This article summarizes several of the common mechanisms of antisense gene modulation and more importantly, considerations to take into account when designing an antisense oligonucleotide (ASO). After decades of research, there are no hard and fast design rules; it is still trial and error. However, there are guidelines to be followed that should make the process more manageable.
Traditional ASO-based gene modulation (usually synonymous with silencing or downregulation of gene expression, but it can be used to improve gene expression and, in at least one particular case, it was shown to lead to upregulation of gene expression) targets mRNA and can take place in either the nucleus or the cytoplasm. In the nucleus (pre-mRNA is the target), modulation typically works by redirecting polyadenylation, altering splicing events, or cleaving internucleotide bonds, all of which occur during mRNA maturation (Figure 1). In the cytoplasm (mature mRNA is the target), modulation typically works either by translational alteration without cleavage or cleavage, both of which occur just prior to / during translation (Figure 2).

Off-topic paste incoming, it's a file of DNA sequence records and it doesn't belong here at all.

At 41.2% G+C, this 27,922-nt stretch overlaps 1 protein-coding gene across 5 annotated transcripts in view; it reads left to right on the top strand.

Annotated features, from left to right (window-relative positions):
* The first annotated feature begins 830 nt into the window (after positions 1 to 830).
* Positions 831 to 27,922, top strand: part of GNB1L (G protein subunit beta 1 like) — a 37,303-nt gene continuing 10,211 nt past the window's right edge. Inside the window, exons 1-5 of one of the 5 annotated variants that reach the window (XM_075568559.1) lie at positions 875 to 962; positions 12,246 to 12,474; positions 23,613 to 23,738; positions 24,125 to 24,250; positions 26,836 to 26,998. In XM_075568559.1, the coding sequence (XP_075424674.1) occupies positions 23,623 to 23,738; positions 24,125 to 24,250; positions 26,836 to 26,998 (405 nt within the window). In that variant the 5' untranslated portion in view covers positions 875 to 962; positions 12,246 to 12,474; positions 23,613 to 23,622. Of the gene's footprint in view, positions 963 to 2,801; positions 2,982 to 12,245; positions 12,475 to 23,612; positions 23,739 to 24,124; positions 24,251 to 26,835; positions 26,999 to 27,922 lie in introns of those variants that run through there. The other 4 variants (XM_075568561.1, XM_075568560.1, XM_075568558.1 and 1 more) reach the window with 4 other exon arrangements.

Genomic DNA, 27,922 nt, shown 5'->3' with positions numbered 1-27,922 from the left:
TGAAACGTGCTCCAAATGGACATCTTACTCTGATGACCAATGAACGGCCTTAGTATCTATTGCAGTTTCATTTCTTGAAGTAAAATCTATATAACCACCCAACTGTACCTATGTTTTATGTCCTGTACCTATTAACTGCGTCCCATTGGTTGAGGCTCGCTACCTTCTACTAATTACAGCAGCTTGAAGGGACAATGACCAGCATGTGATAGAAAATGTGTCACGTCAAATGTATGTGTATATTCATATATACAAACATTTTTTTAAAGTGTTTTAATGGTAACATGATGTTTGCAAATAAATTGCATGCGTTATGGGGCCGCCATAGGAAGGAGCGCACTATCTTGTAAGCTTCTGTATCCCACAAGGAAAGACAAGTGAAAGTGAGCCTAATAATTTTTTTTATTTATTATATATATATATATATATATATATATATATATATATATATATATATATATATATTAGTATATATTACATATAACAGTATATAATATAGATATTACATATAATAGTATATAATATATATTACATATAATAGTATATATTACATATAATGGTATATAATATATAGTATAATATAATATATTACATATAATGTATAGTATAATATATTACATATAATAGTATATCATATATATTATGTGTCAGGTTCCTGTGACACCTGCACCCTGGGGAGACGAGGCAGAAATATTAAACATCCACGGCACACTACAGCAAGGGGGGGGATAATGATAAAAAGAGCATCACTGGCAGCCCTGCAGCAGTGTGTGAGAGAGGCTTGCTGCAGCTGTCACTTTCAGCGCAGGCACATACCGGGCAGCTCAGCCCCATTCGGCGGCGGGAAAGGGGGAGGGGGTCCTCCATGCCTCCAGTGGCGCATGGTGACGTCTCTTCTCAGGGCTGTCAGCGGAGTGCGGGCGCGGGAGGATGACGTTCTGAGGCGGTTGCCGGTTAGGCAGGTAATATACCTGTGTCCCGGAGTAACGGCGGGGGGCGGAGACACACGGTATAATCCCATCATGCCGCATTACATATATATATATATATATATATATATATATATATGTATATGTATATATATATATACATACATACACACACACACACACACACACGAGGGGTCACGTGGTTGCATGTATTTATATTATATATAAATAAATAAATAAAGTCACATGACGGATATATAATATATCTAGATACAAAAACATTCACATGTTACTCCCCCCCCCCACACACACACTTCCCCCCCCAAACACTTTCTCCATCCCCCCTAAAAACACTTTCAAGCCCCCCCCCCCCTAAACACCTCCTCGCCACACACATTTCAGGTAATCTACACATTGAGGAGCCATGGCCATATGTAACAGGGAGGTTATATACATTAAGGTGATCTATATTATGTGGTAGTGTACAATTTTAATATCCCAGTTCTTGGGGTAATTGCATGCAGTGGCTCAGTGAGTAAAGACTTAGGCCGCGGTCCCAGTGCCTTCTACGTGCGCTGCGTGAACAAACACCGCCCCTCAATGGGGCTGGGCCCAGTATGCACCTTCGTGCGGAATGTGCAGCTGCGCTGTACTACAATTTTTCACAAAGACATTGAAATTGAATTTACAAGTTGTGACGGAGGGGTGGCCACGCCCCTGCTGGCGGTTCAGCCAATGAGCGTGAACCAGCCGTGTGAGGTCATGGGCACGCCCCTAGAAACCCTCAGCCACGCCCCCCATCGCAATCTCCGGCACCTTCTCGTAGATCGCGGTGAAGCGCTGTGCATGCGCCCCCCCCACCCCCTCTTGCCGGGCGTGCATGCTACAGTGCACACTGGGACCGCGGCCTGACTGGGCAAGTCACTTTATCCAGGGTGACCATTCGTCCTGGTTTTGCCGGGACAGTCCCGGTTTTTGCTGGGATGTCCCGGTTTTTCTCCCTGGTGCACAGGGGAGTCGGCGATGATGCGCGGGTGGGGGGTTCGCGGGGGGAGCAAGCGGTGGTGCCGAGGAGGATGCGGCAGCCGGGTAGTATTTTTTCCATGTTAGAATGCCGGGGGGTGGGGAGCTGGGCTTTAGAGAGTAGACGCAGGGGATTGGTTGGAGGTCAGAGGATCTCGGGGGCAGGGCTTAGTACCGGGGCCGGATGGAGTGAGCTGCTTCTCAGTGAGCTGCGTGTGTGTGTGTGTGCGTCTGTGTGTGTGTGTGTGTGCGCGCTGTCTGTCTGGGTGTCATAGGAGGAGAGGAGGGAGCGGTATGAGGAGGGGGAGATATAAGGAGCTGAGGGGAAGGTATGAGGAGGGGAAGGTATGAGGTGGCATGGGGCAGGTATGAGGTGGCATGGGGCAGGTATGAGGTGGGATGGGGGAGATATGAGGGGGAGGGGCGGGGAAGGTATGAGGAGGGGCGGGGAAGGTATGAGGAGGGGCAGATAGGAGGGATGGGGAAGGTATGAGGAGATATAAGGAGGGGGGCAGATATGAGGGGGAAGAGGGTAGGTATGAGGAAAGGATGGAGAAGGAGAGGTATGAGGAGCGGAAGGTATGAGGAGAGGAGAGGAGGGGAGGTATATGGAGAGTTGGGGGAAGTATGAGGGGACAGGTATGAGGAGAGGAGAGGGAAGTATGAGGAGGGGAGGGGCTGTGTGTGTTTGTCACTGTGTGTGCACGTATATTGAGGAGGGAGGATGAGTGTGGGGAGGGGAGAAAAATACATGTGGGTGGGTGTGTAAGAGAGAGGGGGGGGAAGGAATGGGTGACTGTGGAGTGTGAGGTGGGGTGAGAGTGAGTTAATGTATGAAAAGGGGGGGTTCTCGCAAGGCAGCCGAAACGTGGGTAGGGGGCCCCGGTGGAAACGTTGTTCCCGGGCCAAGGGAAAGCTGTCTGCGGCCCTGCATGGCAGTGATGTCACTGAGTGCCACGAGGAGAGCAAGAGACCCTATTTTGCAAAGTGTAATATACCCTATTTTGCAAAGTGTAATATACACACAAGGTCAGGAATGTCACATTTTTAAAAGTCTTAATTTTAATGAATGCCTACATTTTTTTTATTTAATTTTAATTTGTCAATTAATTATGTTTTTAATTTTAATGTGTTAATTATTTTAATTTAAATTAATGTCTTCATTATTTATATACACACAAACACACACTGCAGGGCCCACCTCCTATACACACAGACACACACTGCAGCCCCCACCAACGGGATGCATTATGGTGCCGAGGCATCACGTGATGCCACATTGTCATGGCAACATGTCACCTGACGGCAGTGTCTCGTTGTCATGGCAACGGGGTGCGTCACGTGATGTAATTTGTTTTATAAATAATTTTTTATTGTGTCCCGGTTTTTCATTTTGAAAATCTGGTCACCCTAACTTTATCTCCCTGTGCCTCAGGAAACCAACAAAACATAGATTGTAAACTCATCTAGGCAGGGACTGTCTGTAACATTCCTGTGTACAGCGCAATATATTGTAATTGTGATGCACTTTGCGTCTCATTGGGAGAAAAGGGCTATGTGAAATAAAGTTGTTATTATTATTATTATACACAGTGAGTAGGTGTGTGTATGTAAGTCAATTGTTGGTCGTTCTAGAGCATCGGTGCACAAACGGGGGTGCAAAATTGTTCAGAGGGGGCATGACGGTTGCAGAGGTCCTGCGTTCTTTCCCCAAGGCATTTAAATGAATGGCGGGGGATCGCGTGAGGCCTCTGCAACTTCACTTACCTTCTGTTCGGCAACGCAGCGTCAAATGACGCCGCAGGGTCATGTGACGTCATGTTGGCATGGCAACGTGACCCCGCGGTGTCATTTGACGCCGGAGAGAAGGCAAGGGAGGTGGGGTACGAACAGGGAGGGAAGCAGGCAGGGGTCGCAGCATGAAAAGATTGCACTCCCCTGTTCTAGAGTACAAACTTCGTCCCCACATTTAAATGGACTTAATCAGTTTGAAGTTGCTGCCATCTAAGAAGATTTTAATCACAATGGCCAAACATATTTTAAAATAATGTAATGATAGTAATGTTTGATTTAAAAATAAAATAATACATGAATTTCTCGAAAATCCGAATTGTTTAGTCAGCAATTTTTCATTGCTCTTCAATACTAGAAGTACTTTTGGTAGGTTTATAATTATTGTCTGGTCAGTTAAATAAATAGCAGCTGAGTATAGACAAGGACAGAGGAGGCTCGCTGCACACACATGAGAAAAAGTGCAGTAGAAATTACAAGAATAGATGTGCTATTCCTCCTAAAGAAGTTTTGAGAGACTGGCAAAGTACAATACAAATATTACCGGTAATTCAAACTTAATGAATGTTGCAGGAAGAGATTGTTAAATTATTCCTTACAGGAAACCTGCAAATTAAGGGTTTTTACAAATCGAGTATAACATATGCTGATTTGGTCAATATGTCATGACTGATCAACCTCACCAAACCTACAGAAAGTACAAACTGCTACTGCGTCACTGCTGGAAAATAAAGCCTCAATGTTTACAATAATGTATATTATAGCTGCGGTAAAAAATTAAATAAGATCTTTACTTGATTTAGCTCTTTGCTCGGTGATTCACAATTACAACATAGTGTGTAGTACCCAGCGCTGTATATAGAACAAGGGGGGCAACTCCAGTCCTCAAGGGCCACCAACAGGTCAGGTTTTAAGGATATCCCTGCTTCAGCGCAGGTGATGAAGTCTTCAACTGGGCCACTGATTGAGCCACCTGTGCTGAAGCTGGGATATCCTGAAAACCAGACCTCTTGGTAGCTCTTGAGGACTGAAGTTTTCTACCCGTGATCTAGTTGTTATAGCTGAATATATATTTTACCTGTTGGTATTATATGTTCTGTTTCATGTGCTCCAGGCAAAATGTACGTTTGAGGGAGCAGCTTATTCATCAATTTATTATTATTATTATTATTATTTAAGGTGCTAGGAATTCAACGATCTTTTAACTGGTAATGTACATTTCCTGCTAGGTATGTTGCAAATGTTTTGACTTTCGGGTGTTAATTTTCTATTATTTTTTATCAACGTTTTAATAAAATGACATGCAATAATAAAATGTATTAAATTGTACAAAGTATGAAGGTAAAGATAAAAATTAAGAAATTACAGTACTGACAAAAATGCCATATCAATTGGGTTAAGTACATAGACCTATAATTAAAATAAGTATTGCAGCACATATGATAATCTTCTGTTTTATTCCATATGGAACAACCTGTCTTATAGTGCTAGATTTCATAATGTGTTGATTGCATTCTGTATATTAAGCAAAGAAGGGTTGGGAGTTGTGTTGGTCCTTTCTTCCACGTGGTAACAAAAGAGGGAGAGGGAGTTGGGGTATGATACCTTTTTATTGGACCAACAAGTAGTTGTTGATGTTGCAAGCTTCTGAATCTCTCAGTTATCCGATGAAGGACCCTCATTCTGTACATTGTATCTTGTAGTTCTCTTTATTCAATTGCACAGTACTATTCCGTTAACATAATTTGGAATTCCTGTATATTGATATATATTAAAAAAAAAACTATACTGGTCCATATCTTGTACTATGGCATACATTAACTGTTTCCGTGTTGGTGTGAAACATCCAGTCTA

Figure 1. ASO-based gene modulation mechanisms in the nucleus. In the case of mammals, gDNA in the nucleus is transcribed to pre-mRNA. An exogenous ASO in the nucleus hybridizes A) to the 3'-most polyadenylation signal on the pre-mRNA and blocks polyadenylation at this site, thereby redirecting it to another site upstream, which upregulates gene expression1 B) to a splice site, thereby preventing proper assembly of the spliceosome, which leads to exon skipping and therefore improved expression of a disease gene2 (not considered a true ASO by many, these are often called splice switching oligonucleotides [SSO] or more generally, steric blocking oligonucleotides [SBO]) C) an exon or intron (in this case, an intron), thereby leading to cleavage by RNase H3. In most cases, though significantly upregulated, silenced, or altered, some processing of the unaffected pre-mRNA is likely to occur followed by export of the mature mRNA to the cytoplasm. S = polyadenylation signal sequence (though only one is shown here, there can be more than one per transcript).